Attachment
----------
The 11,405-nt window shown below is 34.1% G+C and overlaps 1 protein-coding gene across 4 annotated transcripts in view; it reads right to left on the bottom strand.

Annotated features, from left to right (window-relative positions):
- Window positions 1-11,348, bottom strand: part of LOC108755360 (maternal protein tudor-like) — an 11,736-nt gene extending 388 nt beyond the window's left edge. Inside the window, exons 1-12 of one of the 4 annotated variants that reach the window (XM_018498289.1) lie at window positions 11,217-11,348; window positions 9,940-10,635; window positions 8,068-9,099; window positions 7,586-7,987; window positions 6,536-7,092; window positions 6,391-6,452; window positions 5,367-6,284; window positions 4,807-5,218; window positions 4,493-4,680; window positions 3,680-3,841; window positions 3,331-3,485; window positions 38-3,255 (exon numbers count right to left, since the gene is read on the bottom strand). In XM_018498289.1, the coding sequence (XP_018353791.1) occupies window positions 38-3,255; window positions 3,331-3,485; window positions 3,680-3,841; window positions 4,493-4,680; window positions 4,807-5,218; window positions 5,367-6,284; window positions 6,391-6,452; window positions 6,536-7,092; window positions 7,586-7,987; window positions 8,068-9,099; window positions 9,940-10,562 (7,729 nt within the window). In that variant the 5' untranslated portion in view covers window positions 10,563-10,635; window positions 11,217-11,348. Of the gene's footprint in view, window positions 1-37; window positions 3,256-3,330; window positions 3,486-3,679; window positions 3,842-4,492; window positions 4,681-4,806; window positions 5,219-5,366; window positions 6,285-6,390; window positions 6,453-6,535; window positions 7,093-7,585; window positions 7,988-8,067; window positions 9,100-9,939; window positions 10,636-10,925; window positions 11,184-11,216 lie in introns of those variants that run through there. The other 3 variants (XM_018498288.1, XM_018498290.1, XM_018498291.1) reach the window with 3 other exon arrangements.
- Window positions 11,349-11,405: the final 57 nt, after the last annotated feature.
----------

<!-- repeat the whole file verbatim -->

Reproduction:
The 11,405-nt window shown below is 34.1% G+C and overlaps 1 protein-coding gene across 4 annotated transcripts in view; it reads right to left on the bottom strand.

Annotated features, from left to right (window-relative positions):
- Window positions 1-11,348, bottom strand: part of LOC108755360 (maternal protein tudor-like) — an 11,736-nt gene extending 388 nt beyond the window's left edge. Inside the window, exons 1-12 of one of the 4 annotated variants that reach the window (XM_018498289.1) lie at window positions 11,217-11,348; window positions 9,940-10,635; window positions 8,068-9,099; window positions 7,586-7,987; window positions 6,536-7,092; window positions 6,391-6,452; window positions 5,367-6,284; window positions 4,807-5,218; window positions 4,493-4,680; window positions 3,680-3,841; window positions 3,331-3,485; window positions 38-3,255 (exon numbers count right to left, since the gene is read on the bottom strand). In XM_018498289.1, the coding sequence (XP_018353791.1) occupies window positions 38-3,255; window positions 3,331-3,485; window positions 3,680-3,841; window positions 4,493-4,680; window positions 4,807-5,218; window positions 5,367-6,284; window positions 6,391-6,452; window positions 6,536-7,092; window positions 7,586-7,987; window positions 8,068-9,099; window positions 9,940-10,562 (7,729 nt within the window). In that variant the 5' untranslated portion in view covers window positions 10,563-10,635; window positions 11,217-11,348. Of the gene's footprint in view, window positions 1-37; window positions 3,256-3,330; window positions 3,486-3,679; window positions 3,842-4,492; window positions 4,681-4,806; window positions 5,219-5,366; window positions 6,285-6,390; window positions 6,453-6,535; window positions 7,093-7,585; window positions 7,988-8,067; window positions 9,100-9,939; window positions 10,636-10,925; window positions 11,184-11,216 lie in introns of those variants that run through there. The other 3 variants (XM_018498288.1, XM_018498290.1, XM_018498291.1) reach the window with 3 other exon arrangements.
- Window positions 11,349-11,405: the final 57 nt, after the last annotated feature.